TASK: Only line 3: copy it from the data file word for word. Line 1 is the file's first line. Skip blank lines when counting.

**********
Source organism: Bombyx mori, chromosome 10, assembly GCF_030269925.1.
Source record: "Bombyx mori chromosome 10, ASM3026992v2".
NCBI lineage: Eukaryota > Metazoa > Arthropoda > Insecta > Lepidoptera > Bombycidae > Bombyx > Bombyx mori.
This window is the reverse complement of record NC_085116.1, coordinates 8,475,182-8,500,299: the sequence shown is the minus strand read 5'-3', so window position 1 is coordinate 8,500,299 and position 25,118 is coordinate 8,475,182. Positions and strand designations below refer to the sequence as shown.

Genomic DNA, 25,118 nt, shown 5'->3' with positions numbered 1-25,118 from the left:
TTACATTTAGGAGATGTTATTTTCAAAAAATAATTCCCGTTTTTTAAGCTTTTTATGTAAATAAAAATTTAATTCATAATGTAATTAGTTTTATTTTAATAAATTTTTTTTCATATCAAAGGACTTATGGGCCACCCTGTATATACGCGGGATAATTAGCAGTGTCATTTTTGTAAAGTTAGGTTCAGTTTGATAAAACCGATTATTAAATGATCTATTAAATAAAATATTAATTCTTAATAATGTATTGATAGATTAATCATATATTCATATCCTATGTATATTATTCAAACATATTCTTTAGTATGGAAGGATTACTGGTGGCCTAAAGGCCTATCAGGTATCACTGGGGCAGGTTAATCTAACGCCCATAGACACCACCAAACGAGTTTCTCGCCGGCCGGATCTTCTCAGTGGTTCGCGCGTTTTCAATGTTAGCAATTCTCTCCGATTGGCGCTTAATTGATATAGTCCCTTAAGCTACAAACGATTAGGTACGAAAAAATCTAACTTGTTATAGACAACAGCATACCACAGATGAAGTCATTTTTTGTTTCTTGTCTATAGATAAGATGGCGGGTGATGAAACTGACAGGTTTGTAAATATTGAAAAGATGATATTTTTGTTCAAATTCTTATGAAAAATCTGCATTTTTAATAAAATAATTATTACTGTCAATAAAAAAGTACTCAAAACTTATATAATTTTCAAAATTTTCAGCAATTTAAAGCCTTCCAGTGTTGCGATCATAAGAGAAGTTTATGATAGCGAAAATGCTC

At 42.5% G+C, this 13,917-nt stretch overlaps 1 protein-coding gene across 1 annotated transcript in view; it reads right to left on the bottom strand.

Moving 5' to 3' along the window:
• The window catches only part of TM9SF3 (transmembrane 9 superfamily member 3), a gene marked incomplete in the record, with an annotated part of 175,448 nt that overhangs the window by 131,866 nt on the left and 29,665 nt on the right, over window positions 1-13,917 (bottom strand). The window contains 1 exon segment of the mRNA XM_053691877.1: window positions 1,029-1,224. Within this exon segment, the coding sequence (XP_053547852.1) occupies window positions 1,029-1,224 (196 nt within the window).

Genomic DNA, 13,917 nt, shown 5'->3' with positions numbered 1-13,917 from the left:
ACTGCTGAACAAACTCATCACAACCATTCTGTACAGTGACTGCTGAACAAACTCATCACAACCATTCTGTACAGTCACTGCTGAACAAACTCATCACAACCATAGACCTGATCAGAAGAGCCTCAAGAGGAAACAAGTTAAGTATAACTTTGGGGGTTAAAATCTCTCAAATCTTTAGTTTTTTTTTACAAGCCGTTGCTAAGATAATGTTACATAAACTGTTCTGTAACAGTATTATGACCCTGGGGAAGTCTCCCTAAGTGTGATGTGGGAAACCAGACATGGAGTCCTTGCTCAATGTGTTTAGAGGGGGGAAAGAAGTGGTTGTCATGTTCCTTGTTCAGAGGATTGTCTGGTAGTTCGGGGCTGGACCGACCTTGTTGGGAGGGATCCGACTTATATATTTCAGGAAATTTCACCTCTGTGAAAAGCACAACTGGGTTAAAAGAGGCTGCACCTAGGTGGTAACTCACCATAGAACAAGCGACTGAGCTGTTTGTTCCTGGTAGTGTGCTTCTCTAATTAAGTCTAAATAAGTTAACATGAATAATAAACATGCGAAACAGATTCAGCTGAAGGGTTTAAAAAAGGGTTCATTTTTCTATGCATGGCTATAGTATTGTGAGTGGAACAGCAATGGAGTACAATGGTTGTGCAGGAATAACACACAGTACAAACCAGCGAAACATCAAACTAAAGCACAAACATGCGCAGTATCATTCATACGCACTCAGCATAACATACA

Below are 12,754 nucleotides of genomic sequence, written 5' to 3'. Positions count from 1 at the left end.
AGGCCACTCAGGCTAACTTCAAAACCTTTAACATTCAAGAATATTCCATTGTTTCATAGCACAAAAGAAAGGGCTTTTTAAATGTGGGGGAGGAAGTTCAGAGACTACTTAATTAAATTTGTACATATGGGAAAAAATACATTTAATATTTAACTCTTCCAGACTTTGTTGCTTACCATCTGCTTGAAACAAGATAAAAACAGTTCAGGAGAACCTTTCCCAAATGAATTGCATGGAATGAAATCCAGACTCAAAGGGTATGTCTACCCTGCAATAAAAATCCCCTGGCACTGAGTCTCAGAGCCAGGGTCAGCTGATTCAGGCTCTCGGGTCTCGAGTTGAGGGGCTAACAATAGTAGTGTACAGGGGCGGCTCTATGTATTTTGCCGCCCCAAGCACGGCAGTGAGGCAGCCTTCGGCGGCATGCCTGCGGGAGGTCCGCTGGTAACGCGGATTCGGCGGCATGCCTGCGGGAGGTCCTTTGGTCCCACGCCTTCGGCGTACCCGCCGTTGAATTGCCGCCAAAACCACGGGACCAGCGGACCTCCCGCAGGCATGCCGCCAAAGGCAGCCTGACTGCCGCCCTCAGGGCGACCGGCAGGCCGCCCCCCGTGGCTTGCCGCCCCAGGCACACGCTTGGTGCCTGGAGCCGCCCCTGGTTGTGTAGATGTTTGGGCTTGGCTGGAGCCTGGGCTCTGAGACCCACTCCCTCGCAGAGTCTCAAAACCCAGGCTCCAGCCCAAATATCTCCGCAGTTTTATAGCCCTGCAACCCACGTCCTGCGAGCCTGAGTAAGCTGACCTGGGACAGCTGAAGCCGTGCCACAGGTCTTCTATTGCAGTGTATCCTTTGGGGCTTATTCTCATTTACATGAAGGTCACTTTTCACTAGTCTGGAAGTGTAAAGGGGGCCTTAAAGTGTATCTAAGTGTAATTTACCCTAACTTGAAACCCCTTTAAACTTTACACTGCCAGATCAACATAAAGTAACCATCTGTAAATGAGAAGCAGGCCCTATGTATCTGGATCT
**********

NCBI lineage: Eukaryota > Metazoa > Arthropoda > Insecta > Lepidoptera > Bombycidae > Bombyx > Bombyx mori.